Compat dismisses charges of cartelisation, price manipulation against jute mill owners
The Competition Appellate Tribunal (COMPAT) has set aside allegations raised by synthetic manufacturers against jute mill owners and industry officials for cartelising the market and manipulating jute bag prices. COMPAT Chairman Justice G S Singhvi delivered the order on 1 July 2016 almost five years after the allegations were first made.
In 2011 Indian Sugar Mills Association along with National Federation of Co-operative Sugar Factories (NFCSF) and All India Flat Tape Manufacturers Association (AIFTMA) petitioned the Competition Commission of India (CCI) that Indian Jute Mills Association (IJMA) and Gunny Trades Association (GTA) officials had cartelised the food packaging market and violated monopoly sections of the Competition Act, 2002. As per law (JPMA, 1987), all food grain and sugar produced in the country are to be compulsorily packed in jute bags manufactured during the year. In 1996 the Supreme Court upheld the Jute Packaging Mandatory Act as the `executive policy’ of the government. The COMPAT order was mostly based on the observation of Supreme Court.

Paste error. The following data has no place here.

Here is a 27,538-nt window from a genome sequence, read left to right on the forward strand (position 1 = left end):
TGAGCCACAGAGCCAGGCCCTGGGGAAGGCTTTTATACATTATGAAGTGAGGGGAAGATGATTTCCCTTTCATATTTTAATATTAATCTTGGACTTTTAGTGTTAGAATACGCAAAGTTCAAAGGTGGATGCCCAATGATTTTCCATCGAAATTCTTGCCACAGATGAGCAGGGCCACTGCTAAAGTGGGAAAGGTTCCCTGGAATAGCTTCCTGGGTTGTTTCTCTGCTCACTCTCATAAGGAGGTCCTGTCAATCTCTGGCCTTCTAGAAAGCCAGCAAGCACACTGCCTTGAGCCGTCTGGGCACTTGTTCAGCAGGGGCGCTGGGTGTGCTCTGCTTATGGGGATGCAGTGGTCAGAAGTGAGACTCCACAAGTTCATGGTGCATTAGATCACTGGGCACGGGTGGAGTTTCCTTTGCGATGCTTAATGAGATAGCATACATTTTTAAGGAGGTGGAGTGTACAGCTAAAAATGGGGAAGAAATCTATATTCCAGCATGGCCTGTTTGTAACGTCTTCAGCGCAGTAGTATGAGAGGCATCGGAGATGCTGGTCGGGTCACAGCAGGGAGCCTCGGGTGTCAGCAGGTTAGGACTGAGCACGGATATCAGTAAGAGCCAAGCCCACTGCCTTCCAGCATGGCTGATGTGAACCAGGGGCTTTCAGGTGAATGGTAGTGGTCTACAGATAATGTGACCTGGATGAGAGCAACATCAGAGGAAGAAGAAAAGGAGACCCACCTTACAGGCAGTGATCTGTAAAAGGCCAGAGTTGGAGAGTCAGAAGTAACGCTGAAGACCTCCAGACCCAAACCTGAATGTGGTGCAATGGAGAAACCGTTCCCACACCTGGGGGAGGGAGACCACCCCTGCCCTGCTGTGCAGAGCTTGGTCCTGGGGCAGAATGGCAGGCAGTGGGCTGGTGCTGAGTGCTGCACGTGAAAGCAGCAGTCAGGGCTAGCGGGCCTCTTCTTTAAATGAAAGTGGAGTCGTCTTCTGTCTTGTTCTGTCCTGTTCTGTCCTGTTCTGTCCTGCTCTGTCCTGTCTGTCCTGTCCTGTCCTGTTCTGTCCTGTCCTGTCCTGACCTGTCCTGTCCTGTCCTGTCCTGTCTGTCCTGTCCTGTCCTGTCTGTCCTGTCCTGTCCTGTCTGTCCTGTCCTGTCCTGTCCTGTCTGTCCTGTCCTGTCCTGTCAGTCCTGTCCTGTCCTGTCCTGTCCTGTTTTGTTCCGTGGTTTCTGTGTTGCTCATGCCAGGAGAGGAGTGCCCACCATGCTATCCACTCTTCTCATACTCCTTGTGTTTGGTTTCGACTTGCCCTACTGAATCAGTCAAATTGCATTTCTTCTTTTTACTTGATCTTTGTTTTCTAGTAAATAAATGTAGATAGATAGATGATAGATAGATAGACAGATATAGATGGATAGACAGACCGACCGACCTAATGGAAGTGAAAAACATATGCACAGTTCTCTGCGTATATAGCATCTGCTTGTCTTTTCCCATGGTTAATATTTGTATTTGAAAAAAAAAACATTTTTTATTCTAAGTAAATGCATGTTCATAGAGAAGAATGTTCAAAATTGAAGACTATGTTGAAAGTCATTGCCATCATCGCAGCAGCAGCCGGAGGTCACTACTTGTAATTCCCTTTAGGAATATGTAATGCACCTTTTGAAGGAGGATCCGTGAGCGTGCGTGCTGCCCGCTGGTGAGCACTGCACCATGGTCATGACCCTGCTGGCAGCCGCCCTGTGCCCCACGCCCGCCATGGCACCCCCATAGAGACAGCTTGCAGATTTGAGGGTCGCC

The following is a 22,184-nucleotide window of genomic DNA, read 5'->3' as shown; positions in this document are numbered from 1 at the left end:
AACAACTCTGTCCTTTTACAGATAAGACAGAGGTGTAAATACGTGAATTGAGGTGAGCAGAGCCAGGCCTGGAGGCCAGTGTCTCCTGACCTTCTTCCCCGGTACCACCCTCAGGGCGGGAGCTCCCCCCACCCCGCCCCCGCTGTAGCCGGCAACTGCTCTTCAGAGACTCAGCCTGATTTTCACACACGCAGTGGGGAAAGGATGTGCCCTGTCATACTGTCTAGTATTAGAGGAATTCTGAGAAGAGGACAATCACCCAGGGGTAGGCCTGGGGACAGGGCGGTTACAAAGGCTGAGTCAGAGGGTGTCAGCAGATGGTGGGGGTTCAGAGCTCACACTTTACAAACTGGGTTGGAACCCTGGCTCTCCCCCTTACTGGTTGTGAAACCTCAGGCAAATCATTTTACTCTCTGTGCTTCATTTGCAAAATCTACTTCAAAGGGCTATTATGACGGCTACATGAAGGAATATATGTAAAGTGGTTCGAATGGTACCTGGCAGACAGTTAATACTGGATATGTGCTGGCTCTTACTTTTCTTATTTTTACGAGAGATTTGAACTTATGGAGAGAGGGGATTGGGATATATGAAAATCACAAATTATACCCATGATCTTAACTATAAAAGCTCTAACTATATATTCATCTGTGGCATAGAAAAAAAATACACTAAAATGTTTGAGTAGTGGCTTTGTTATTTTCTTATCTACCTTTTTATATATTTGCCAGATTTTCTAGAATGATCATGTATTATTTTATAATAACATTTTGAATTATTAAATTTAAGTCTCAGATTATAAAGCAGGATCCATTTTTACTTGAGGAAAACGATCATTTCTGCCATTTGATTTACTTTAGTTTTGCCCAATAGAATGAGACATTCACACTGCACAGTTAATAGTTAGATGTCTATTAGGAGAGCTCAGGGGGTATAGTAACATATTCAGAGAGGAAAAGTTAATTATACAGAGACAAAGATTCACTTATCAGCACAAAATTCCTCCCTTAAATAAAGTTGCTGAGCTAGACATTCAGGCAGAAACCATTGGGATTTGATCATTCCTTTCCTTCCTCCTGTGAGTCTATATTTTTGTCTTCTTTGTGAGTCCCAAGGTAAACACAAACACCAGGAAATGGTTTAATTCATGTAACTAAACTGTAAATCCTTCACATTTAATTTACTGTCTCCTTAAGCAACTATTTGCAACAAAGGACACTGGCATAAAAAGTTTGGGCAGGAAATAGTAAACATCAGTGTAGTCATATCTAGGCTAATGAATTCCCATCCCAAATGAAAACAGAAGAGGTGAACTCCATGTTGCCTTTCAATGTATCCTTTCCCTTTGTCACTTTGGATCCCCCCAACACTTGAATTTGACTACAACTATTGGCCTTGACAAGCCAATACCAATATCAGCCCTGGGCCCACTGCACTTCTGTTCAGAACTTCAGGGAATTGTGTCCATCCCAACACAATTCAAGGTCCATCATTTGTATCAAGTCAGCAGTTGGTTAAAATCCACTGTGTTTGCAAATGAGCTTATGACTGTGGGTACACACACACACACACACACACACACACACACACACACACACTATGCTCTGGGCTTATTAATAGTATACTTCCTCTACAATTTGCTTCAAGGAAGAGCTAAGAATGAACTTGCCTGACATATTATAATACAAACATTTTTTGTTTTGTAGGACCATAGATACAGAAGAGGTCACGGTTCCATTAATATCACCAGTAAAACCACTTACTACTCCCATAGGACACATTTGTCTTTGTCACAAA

The plastic makers had levelled charges that taking undue advantage of mandatory Act, IJMA and GTA officials including some of their chairmen are actively conniving to cartelise, manipulate and rig prices of jute bags. They also challenged the rationality of maintaining JPMA in an open market driven economy. Says a mill owner, "I was also held a devil. Now I am happy’’. Although unwilling to react on the latest development, plastic manufacturers are planning to challenge JPMA 1987 in the next step.
In May 2013, the Director General of CCI found substance on the allegations levelled against IJMA and GTA and pulled up the jute industry for cartelising and manipulating jute bag prices by misusing their dominant position in the packaging sector.